What do you do?
I am a Director with The Association for Media Literacy, a subject association to that supports Media Education. I currently work as Hybrid Teacher Digital Lead Learner with the Toronto Toronto District School Board in Ontario, Canada. In the Toronto District School Board, I teach Kindergarten at Jean Lumb PS and I also support K-12 educators in my district to leverage technology to support student learning. I have worked with children and youth for over 20 years. I have taught Media Literacy for Kindergarten through Grade 5 and instructed grades 1-4. I am a life-long learner who enjoys working collaboratively with my colleagues to plan innovative learning opportunities for my students and colleagues.
Tell me about your latest work or project in media literacy.
My work is really guided by the work I do with the students and colleagues. My current area of focus includes supporting K-12 educators in our district with pedagogical documentation leveraging district tools available in the Toronto DSB. The Toronto DSB’s Global Competencies also remains a strong focus for me. Creatively embedding the Global Competencies into the curriculum provides multiple opportunities to support Media LIteracy education. For example, I am fortunate to be working at Toronto DSB’s newest school community. Jean Lumb PS is located in the heart of Toronto. As a new school we are currently building community with our students, families and communities. This inquiry aligns with work I have already done on using community as inquiry which can help educators consider how media can help educators to better understand the communities in which children live and learn in and a curriculum which reflects students lived-experiences. Embedding the key concepts into an inquiry-based Ontario Kindergarten Program and Global Competencies allows for multiple entry points. For more information have a look at bit.ly/educattwell for the full presentation presented at NAMLE’s pre-conference “Media LIteracy Starts Young”. I have recently participated in two three podcasts through VoicED Radio including Mediacy and OnEdMentors.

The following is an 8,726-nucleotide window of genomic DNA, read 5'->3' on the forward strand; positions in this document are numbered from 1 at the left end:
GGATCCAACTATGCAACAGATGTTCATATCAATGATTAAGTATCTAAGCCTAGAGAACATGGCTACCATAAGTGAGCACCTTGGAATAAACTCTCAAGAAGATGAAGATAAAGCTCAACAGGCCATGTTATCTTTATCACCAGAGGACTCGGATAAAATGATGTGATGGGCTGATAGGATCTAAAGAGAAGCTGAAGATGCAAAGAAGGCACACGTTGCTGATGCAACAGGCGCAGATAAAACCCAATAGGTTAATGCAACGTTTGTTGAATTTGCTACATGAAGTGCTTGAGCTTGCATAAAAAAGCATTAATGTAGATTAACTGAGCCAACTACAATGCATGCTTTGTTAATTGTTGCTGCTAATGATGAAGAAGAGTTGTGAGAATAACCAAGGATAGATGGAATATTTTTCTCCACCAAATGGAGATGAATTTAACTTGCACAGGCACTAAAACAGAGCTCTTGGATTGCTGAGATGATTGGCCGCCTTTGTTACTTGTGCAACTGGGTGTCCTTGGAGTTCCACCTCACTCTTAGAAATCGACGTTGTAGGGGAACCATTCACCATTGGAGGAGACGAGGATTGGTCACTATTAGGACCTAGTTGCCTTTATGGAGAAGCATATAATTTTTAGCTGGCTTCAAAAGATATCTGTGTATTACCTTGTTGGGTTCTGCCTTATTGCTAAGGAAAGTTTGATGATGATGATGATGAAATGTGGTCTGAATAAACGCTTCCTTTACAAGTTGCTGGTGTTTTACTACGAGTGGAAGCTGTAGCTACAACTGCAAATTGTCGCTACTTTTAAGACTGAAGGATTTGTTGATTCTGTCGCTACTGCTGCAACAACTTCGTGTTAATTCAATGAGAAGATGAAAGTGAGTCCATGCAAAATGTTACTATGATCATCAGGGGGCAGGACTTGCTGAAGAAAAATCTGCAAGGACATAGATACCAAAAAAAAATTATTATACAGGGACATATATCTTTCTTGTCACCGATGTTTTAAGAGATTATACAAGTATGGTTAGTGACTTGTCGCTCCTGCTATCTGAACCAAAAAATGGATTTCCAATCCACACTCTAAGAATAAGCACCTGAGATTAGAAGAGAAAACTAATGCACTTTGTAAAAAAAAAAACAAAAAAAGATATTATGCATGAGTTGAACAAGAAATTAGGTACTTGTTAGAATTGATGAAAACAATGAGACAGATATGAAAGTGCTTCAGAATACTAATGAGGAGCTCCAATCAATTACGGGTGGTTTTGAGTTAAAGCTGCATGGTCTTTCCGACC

Why is media literacy important to you?
Media literacy provides people with an opportunity to think critically about the world around them. Media literacy is used everyday (whether or not we know it)! Media literacy engages, excites and helps people to understand the world around them. Media literacy has enriched my professional life in allowing me to bring innovate teaching opportunities to students, educators, families and communities. Plus it’s fun!
What are you most excited about in the media literacy field?
Production has always been my favourite part of media literacy, especially production with students in the early years and primary level. Today production is so easy with numerous apps, hardware and software available to students to create stunning and meaningful projects that reflect their story and identity.
Why did you become a NAMLE member, what benefits do you see to membership, and how will it support your work?
In my work with the Association for Media Literacy, I was fortunate to attend and present NAMLE 2019. This provided me with an opportunity to connect with other like-minded individuals and expand my media literacy professional learning network. Being a NAMLE member allows me to stay updated on national and international media literacy research and events.